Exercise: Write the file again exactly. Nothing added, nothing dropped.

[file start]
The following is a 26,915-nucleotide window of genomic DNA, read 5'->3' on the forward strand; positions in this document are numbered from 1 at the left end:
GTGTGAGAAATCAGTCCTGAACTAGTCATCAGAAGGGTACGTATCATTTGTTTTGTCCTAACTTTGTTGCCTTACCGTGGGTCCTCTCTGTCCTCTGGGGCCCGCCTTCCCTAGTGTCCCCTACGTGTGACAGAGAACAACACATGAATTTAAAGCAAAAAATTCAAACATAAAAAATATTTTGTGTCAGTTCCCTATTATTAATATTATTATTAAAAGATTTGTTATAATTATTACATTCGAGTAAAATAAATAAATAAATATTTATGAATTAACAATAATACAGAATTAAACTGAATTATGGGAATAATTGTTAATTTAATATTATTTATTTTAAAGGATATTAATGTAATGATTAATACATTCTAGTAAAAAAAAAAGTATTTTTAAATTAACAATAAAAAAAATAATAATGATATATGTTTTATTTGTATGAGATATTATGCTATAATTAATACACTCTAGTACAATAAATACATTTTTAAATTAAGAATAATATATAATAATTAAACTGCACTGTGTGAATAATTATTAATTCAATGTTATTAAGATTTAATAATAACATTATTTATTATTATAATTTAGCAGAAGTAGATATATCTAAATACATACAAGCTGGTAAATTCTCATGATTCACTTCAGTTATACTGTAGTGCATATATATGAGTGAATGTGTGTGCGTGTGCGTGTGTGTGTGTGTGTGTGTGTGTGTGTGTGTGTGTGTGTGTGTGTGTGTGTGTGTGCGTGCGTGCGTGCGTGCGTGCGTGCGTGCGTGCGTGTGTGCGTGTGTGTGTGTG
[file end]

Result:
The following is a 26,915-nucleotide window of genomic DNA, read 5'->3' on the forward strand; positions in this document are numbered from 1 at the left end:
GTGTGAGAAATCAGTCCTGAACTAGTCATCAGAAGGGTACGTATCATTTGTTTTGTCCTAACTTTGTTGCCTTACCGTGGGTCCTCTCTGTCCTCTGGGGCCCGCCTTCCCTAGTGTCCCCTACGTGTGACAGAGAACAACACATGAATTTAAAGCAAAAAATTCAAACATAAAAAATATTTTGTGTCAGTTCCCTATTATTAATATTATTATTAAAAGATTTGTTATAATTATTACATTCGAGTAAAATAAATAAATAAATATTTATGAATTAACAATAATACAGAATTAAACTGAATTATGGGAATAATTGTTAATTTAATATTATTTATTTTAAAGGATATTAATGTAATGATTAATACATTCTAGTAAAAAAAAAAGTATTTTTAAATTAACAATAAAAAAAATAATAATGATATATGTTTTATTTGTATGAGATATTATGCTATAATTAATACACTCTAGTACAATAAATACATTTTTAAATTAAGAATAATATATAATAATTAAACTGCACTGTGTGAATAATTATTAATTCAATGTTATTAAGATTTAATAATAACATTATTTATTATTATAATTTAGCAGAAGTAGATATATCTAAATACATACAAGCTGGTAAATTCTCATGATTCACTTCAGTTATACTGTAGTGCATATATATGAGTGAATGTGTGTGCGTGTGCGTGTGTGTGTGTGTGTGTGTGTGTGTGTGTGTGTGTGTGTGTGTGTGTGTGTGTGTGCGTGCGTGCGTGCGTGCGTGCGTGCGTGCGTGCGTGTGTGCGTGTGTGTGTGTG